• It's an insult to Chris Bosh, who was emotionally wrecked after the loss. Say what you want about Bosh, he played his face off in the postseason and wanted to win badly. He cared. 


(HT: BDL via PBT)
Posted on: June 13, 2011 7:45 pm
Edited on: June 13, 2011 8:13 pm
 

Rick Carlisle and strategic believing

Posted by Matt Moore

MIAMI -- The word "believe" is one that pretty much passes through me these days. I mean, it couldn't get more cliche, could it? It's said so often in sports, it has the same impact as "points" or "effort." It's nothing more than an overused phrase that players and coaches use to deflect the conversation into the most bland terms. It doesn't actually mean anything. 

Right?

All series long, all  playoffs long, all season long,  Carlisle has preached the word "believe." When asked about their resiliency in coming back from fourth-quarter deficits time and time again, Carlisle would talk about how the team believed. When facing a 2-1 deficit going into Game 4 against the Heat, Carlisle said they needed to believe in themselves. And each time I rolled my eyes. They don't actually think this. It's about strategic adjustments, and about focus.

Right?

But then there's Shawn Marion, screaming his face off in a tiny visitor's locker room that reeks of sweat and stale champagne, running his mouth constantly but pausing to talk about Carlisle.

"Coach just told us to keep believing in ourselves," Marion said, "and that's what we did. We believed in this team." 

Then there's Ian Mahinmi, basking in the glow of finally contributing in a meaningful way on his way to a championship, just two years after he left the NBA D-League. I asked him what it was that gave Carlisle the ability to get all these role players, to get every single player to be ready to go full bore and make the right plays at a moment's notice.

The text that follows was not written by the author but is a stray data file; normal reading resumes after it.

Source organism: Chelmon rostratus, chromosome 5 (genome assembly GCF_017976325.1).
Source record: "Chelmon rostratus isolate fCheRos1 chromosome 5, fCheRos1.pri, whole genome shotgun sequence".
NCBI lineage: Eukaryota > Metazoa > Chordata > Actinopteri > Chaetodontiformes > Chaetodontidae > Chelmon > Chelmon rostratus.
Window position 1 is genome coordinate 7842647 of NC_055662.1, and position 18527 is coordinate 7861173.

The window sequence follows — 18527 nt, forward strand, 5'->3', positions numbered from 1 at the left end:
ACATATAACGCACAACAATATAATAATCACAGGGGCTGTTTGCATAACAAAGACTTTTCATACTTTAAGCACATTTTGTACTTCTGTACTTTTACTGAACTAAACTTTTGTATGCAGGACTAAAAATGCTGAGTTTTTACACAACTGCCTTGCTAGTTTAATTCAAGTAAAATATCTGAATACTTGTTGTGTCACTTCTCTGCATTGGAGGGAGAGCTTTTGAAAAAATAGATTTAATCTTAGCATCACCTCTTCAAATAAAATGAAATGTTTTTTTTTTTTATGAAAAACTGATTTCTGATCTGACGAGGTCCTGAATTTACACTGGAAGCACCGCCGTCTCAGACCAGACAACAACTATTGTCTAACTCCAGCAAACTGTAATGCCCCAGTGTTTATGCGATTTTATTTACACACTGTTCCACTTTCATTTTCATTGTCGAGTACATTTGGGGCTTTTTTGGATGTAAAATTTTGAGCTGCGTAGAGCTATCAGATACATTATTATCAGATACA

"He just kept telling us to believe in ourselves. Going into a game like this, there's so much pressure, you don't want to be the one to make a mistake, and he just kept telling me how much he believed in what I could do."

The tenth guy on the roster, and he's ready to go because Carlisle had him believing it. Carlisle was asked by a bombastic reporter to talk himself up after Game 4 and simply laughed the question off. He refused to take any credit, even after it was his strategic decisions that helped the Mavericks shut down the best talent in the league, even after it was his motivational work that got a team of players who are quite honestly old to be the first to the ball every time. Carlisle still wouldn't take his bow. 

Carlisle in his post-game comments credited "the collective toughness" of his team, Dirk Nowitkzi, Jason Terry, Jason Kidd, Ian Mahinmi, Brian Cardinal, ownership, everyone but himself.  The man had just finished off one of the best postseasons of any coach since the turn of the century, and done it with an aging roster and using players like a 5-10 (if that) former D-League player and a throwaway from the Caron Butler trade (oh, yeah, and Butler was injured). And he still wouldn't take credit.